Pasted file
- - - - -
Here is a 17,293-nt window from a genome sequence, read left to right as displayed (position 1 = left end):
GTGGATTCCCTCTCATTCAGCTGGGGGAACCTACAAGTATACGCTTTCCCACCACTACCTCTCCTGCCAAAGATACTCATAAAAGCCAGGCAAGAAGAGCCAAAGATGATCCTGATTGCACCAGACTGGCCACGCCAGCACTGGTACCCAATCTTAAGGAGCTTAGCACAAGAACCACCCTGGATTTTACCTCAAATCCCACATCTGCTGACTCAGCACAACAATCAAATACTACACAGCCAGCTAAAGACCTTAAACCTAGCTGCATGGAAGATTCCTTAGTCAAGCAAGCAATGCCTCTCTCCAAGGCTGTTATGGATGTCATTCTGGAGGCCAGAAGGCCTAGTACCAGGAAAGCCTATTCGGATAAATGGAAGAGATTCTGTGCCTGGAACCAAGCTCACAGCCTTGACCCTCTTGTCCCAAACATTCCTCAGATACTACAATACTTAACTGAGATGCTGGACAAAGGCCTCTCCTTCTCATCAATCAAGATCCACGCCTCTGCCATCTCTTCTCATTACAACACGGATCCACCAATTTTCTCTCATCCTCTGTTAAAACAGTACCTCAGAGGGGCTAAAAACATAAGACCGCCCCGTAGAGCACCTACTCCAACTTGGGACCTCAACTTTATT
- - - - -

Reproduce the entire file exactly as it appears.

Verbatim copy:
Here is a 17,293-nt window from a genome sequence, read left to right as displayed (position 1 = left end):
GTGGATTCCCTCTCATTCAGCTGGGGGAACCTACAAGTATACGCTTTCCCACCACTACCTCTCCTGCCAAAGATACTCATAAAAGCCAGGCAAGAAGAGCCAAAGATGATCCTGATTGCACCAGACTGGCCACGCCAGCACTGGTACCCAATCTTAAGGAGCTTAGCACAAGAACCACCCTGGATTTTACCTCAAATCCCACATCTGCTGACTCAGCACAACAATCAAATACTACACAGCCAGCTAAAGACCTTAAACCTAGCTGCATGGAAGATTCCTTAGTCAAGCAAGCAATGCCTCTCTCCAAGGCTGTTATGGATGTCATTCTGGAGGCCAGAAGGCCTAGTACCAGGAAAGCCTATTCGGATAAATGGAAGAGATTCTGTGCCTGGAACCAAGCTCACAGCCTTGACCCTCTTGTCCCAAACATTCCTCAGATACTACAATACTTAACTGAGATGCTGGACAAAGGCCTCTCCTTCTCATCAATCAAGATCCACGCCTCTGCCATCTCTTCTCATTACAACACGGATCCACCAATTTTCTCTCATCCTCTGTTAAAACAGTACCTCAGAGGGGCTAAAAACATAAGACCGCCCCGTAGAGCACCTACTCCAACTTGGGACCTCAACTTTATT